Climate change is reshaping our world in ways we could not have imagined only a few decades ago. One example is drought. The IPCC reckons that droughts will become more severe and frequent in several regions. While research provides great insights into drought’s impact on the environment and economy, a less explored area is its influence on social behaviors, particularly our willingness to cooperate with others. A key mechanism of cooperation is altruism - the willingness to provide a benefit to someone else even at a cost to oneself.
In a new study published in the journal Nature Climate Change (Döring & Hall 2023), we examine the impact of drought on altruism. Our point of departure arises from distinct literatures. First, there is a growing interest in the drivers of altruism generally (Rhoads et al., 2021) and particularly among those affected by armed conflict (e.g. Bauer et al. 2016; Hall et al. 2021). Second, we considered literature on climate-conflict links, which rarely addresses cooperative outcomes (Döring 2020; von Uexkull & Buhaug 2021). Our research speaks exactly to the intersection of climate change and social cooperation within and between groups divided by conflict.
Specifically, we focused on refugees from Syria and Iraq. Some of these refugees live in camps, while others are part of communities outside of camps. Nearly 40% of the respondents in our surveys experienced drought conditions before they left their homes. Both Syria and Iraq are situated in water-scarce regions where droughts are common. At the same time, both countries have been torn apart by years of fighting, which has implications for group identities and intergroup relations. This allows us to study how differences in drought interact with group identities to influence people's willingness to help others in the wake of armed conflict.
The survey takes into account the age, education level, gender, socioeconomic status, and potentially traumatic war-related experiences of the respondents. To measure drought exposure, we used a widely accepted index known as the SPEI, and we matched the drought conditions to the year each respondent said they left their home. We considered several approaches to capturing the extent and impact of the drought, such as rainfall patterns and effects on agricultural crops. To assess altruism, we measured how much a person is willing to trade off their own welfare for the welfare of someone else using a simple welfare game (Delton & Robertson 2016).
Our results suggest that previous exposure to drought decreased the general level of altruism among the respondents. Simply put, having endured droughts made people less willing to compromise their own welfare for the benefit of others. This finding resonates with the psychological impact of scarcity: when resources become scarce, people tend to prioritize their own needs over the needs of others. Moreover, we found this decrease in altruism was especially evident in areas with crops dependent on rainfall, suggesting a wider societal impact of drought and its potential to exacerbate conflicts.
But here is another layer to consider. Our findings also suggest the identity of the person in need plays an important role. Specifically, when conditions were drier, participants were more altruistic towards ethno-religious in-group members than out-group members. This was especially true if the decision-maker in the welfare game and the target of altruism belonged to different groups with an antagonistic relationship resulting from years of conflict, in this case Sunni and Shia Arabs. Yet, this bias faded as drought conditions eased. In other words, exposure to drought decreased altruism overall, but this decrease was more pronounced towards out-group members, especially when the groups involved have a history of conflict . This indicates that existing tensions can heighten the negative impact of drought on altruism.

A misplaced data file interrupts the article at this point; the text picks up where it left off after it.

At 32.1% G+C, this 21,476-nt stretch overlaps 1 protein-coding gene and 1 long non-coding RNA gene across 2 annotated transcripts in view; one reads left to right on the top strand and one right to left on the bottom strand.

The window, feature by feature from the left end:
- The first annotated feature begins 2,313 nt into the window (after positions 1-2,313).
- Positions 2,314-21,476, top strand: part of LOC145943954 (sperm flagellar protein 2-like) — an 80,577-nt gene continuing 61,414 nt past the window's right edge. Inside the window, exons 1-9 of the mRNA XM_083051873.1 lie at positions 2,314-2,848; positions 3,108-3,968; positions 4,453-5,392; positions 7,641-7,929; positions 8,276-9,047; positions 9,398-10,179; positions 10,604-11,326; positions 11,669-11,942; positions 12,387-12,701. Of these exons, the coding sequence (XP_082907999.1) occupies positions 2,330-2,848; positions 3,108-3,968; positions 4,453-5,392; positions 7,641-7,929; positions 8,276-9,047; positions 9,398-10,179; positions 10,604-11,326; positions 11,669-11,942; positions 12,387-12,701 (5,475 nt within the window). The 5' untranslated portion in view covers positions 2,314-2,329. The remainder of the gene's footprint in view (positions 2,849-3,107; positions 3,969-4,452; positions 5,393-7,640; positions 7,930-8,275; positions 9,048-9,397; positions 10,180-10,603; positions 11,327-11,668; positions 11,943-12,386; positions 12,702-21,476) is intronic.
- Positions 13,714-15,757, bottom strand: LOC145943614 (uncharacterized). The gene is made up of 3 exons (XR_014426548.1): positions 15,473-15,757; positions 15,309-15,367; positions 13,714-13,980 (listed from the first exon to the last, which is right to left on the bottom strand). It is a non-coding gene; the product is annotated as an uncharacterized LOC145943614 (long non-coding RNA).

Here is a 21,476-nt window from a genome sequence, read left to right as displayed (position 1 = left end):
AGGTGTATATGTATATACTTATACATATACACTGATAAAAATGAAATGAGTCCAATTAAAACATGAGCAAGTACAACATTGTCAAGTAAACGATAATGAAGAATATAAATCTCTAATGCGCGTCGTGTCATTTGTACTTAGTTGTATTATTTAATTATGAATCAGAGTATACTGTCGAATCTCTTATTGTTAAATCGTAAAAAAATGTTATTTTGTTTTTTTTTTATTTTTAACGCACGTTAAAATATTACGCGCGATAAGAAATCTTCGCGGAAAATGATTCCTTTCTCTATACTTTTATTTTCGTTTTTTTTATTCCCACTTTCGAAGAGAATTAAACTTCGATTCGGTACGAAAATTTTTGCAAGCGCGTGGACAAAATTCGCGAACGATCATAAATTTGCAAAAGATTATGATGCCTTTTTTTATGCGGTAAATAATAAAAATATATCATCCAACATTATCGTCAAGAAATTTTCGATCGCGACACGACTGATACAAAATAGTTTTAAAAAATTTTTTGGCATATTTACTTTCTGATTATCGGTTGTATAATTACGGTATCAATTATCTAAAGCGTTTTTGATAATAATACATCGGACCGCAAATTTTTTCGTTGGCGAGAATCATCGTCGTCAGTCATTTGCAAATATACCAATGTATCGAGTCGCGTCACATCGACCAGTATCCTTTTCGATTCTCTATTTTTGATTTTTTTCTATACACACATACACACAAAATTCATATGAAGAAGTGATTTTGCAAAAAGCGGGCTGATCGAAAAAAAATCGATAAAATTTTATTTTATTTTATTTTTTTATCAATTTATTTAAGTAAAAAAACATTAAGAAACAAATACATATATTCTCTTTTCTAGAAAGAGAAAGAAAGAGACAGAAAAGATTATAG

Our research highlights how resource scarcity caused by climate change could potentially exacerbate social cleavages. We found that as a result of the experience of drought, people were more willing to help others from their own group than those from different ethno-religious groups. This shows that climate change could indirectly contribute to societal tensions, particularly in places affected by conflict and division. Thus, we stress the importance of developing strategies to foster cross-group cooperation and empathy in the face of climate-induced hardships, and especially where they co-occur with other external shocks.
To sum up, our findings support the idea that exposure to drought can exacerbate ethnic divides and promote what is known as parochial altruism — cooperation directed towards the in-group. This aligns with theories suggesting that scarcity can increase in-group favoritism, while also underlining the role of historical conflicts and antagonisms in moderating the impact of drought. Our findings are also important because they shed light on a previously underexplored area: the impact of slow-onset climate change events, like drought, on cooperative behaviors such as altruism. As we grapple with the challenges of climate change, understanding these social and psychological impacts will be crucial in crafting effective policies and intervention strategies.
We have only just started to uncover the complex relationships between climate change, cooperation, and group identity. There is much more to learn about what behavioral and environmental factors interact and affect one another. As we continue to find ways to adapt to a changing climate, it is crucial that we keep exploring social implications to build more resilient, empathetic, and cooperative communities.